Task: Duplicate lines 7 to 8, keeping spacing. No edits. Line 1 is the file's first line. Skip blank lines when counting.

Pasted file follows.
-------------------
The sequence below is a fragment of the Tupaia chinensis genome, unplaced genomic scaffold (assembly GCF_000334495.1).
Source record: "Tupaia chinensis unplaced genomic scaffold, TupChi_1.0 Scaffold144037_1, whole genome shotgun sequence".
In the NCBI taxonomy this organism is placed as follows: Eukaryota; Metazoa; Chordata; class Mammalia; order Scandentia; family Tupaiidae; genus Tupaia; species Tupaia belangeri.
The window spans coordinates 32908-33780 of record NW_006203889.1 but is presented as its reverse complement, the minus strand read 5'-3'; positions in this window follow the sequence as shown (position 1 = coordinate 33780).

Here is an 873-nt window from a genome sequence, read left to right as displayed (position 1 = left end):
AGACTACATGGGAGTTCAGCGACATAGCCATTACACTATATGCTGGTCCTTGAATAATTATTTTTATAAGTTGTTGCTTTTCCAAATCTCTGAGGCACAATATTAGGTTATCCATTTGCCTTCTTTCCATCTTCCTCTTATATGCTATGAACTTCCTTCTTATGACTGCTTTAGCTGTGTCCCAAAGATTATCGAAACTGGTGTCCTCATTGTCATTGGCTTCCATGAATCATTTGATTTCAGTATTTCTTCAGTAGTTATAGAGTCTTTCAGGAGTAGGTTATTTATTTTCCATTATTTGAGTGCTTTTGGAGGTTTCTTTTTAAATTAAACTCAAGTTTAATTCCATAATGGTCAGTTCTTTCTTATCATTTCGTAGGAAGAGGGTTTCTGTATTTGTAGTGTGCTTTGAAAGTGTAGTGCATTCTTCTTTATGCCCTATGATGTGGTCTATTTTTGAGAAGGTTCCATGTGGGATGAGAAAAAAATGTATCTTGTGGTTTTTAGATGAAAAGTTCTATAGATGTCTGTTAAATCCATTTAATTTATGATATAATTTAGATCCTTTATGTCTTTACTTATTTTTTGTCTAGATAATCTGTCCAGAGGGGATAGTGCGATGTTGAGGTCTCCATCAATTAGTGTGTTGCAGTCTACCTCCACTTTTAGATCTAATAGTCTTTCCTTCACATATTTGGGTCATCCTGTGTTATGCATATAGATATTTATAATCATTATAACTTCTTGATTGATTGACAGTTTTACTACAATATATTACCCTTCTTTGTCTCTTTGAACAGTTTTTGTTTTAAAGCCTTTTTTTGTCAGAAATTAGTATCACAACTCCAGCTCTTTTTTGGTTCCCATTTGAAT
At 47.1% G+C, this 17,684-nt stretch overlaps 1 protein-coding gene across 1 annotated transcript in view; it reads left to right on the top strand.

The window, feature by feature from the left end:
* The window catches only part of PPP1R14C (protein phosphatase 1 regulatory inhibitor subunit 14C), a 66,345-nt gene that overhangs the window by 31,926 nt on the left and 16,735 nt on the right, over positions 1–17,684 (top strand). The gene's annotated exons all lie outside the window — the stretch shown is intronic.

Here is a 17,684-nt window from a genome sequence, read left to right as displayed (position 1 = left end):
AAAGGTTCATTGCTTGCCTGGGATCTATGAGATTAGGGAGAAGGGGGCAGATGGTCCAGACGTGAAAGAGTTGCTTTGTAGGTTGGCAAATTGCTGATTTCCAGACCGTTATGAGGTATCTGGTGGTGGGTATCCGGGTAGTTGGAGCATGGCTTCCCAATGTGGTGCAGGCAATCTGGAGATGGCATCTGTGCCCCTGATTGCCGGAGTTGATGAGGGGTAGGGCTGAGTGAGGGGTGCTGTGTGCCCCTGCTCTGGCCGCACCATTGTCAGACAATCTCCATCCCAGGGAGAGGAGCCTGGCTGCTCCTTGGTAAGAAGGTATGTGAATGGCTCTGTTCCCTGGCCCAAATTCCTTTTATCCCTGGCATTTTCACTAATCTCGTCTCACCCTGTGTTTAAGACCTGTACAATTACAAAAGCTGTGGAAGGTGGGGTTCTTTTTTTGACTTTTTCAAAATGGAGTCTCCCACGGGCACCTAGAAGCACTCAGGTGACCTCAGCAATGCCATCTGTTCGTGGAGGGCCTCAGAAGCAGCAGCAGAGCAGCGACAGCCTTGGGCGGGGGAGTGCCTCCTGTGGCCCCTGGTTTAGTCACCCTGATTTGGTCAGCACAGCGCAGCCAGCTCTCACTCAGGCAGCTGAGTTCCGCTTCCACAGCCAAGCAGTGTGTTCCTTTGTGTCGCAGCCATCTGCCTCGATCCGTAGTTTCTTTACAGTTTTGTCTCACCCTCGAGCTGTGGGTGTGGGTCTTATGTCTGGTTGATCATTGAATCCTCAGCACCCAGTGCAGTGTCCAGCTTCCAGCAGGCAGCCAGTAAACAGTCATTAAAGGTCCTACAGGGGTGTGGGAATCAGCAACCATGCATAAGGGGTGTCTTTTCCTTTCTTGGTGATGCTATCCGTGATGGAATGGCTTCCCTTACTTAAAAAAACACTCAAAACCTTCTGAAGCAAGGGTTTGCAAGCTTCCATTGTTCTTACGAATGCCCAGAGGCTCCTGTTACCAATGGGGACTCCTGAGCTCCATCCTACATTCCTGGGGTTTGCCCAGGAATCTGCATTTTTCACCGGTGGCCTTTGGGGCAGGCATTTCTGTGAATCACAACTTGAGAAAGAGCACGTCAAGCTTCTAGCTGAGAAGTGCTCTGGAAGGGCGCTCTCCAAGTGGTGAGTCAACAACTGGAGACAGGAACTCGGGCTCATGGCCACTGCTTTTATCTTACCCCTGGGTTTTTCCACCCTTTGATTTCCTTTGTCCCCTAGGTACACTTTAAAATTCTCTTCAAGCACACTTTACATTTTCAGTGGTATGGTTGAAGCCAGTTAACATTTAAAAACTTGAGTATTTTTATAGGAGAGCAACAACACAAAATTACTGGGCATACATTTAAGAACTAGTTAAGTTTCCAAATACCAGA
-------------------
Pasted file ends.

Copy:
At 47.1% G+C, this 17,684-nt stretch overlaps 1 protein-coding gene across 1 annotated transcript in view; it reads left to right on the top strand.

The window, feature by feature from the left end: